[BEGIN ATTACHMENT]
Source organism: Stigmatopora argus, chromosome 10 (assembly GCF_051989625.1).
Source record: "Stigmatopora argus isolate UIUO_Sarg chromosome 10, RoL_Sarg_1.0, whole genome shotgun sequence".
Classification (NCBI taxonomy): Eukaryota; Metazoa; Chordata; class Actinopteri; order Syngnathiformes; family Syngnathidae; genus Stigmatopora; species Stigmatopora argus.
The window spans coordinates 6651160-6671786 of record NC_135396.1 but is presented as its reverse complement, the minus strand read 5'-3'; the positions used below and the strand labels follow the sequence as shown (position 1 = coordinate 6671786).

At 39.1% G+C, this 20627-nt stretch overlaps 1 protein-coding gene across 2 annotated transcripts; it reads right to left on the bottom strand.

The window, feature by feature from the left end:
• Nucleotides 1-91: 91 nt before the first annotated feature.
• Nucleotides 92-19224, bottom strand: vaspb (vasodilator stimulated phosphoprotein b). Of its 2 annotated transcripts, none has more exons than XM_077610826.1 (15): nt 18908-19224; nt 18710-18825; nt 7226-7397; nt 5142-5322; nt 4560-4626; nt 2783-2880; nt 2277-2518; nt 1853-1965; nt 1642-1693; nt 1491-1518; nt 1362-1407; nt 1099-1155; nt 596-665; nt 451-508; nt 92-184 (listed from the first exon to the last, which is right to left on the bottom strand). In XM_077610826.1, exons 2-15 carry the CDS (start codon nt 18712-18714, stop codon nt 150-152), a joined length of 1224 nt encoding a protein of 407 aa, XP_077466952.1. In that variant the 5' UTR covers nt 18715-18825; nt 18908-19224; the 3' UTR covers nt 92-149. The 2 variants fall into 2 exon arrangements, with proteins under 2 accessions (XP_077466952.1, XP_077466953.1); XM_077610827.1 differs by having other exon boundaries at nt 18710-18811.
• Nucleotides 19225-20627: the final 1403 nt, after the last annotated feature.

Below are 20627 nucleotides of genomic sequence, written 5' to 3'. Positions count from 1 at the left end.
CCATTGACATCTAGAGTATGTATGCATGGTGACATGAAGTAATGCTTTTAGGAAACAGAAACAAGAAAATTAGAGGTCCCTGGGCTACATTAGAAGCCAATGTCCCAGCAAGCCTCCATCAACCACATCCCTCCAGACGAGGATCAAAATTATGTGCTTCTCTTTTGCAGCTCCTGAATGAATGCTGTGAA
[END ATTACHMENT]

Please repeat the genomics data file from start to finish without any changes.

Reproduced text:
Source organism: Stigmatopora argus, chromosome 10 (assembly GCF_051989625.1).
Source record: "Stigmatopora argus isolate UIUO_Sarg chromosome 10, RoL_Sarg_1.0, whole genome shotgun sequence".
Classification (NCBI taxonomy): Eukaryota; Metazoa; Chordata; class Actinopteri; order Syngnathiformes; family Syngnathidae; genus Stigmatopora; species Stigmatopora argus.
The window spans coordinates 6651160-6671786 of record NC_135396.1 but is presented as its reverse complement, the minus strand read 5'-3'; the positions used below and the strand labels follow the sequence as shown (position 1 = coordinate 6671786).

At 39.1% G+C, this 20627-nt stretch overlaps 1 protein-coding gene across 2 annotated transcripts; it reads right to left on the bottom strand.

The window, feature by feature from the left end:
• Nucleotides 1-91: 91 nt before the first annotated feature.
• Nucleotides 92-19224, bottom strand: vaspb (vasodilator stimulated phosphoprotein b). Of its 2 annotated transcripts, none has more exons than XM_077610826.1 (15): nt 18908-19224; nt 18710-18825; nt 7226-7397; nt 5142-5322; nt 4560-4626; nt 2783-2880; nt 2277-2518; nt 1853-1965; nt 1642-1693; nt 1491-1518; nt 1362-1407; nt 1099-1155; nt 596-665; nt 451-508; nt 92-184 (listed from the first exon to the last, which is right to left on the bottom strand). In XM_077610826.1, exons 2-15 carry the CDS (start codon nt 18712-18714, stop codon nt 150-152), a joined length of 1224 nt encoding a protein of 407 aa, XP_077466952.1. In that variant the 5' UTR covers nt 18715-18825; nt 18908-19224; the 3' UTR covers nt 92-149. The 2 variants fall into 2 exon arrangements, with proteins under 2 accessions (XP_077466952.1, XP_077466953.1); XM_077610827.1 differs by having other exon boundaries at nt 18710-18811.
• Nucleotides 19225-20627: the final 1403 nt, after the last annotated feature.

Below are 20627 nucleotides of genomic sequence, written 5' to 3'. Positions count from 1 at the left end.
CCATTGACATCTAGAGTATGTATGCATGGTGACATGAAGTAATGCTTTTAGGAAACAGAAACAAGAAAATTAGAGGTCCCTGGGCTACATTAGAAGCCAATGTCCCAGCAAGCCTCCATCAACCACATCCCTCCAGACGAGGATCAAAATTATGTGCTTCTCTTTTGCAGCTCCTGAATGAATGCTGTGAA